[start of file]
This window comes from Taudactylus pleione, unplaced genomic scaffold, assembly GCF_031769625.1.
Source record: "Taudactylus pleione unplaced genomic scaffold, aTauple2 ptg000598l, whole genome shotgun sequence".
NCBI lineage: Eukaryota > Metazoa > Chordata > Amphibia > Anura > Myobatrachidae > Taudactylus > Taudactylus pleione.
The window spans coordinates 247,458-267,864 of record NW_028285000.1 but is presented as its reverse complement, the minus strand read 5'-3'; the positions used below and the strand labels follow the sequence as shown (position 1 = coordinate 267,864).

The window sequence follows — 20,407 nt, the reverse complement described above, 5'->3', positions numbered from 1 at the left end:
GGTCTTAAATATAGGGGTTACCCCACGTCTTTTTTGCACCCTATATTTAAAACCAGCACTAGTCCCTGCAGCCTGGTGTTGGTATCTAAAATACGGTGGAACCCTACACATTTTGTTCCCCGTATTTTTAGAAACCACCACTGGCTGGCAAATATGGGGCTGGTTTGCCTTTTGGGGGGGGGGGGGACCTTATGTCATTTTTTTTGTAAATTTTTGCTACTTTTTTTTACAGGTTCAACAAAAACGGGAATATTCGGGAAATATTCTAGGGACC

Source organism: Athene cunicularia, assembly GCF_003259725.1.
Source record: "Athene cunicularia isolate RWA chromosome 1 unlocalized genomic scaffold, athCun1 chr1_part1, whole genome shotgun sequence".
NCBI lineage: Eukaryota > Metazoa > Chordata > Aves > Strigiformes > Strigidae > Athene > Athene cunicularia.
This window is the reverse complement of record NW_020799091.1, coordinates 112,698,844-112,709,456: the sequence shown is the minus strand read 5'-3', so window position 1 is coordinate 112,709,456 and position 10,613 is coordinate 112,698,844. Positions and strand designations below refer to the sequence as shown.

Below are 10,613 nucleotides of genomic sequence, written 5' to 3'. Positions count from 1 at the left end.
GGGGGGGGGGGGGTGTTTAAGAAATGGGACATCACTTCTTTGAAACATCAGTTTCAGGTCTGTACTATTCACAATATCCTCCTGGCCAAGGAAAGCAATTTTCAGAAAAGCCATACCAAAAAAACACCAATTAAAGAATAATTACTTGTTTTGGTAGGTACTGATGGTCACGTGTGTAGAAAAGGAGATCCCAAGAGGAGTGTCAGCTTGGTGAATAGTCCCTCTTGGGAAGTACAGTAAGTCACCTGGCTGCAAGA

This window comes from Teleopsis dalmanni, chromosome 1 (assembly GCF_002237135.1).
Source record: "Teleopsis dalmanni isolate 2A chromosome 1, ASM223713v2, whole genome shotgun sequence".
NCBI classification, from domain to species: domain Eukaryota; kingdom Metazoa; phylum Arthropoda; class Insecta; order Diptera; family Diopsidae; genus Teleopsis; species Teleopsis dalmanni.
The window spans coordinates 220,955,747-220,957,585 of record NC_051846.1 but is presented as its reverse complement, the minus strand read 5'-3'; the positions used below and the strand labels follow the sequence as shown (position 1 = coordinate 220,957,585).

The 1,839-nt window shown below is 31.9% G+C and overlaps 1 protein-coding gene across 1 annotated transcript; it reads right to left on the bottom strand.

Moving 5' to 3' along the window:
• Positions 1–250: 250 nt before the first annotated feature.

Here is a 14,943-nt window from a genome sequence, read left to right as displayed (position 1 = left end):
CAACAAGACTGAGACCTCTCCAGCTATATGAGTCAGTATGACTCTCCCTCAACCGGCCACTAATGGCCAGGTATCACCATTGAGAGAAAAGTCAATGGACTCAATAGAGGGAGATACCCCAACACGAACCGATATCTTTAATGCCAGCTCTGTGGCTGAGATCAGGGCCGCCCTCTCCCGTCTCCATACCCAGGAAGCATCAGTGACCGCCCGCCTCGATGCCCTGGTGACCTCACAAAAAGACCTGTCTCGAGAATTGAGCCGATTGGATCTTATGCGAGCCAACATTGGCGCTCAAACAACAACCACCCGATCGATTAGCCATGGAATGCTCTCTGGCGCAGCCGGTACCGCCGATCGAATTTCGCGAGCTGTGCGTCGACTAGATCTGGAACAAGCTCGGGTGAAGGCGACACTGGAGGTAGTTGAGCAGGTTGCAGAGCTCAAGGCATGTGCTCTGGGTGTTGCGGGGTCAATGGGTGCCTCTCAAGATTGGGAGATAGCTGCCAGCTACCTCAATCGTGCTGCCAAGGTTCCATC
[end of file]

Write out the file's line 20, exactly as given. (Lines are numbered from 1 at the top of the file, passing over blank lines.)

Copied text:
Here is a 14,943-nt window from a genome sequence, read left to right as displayed (position 1 = left end):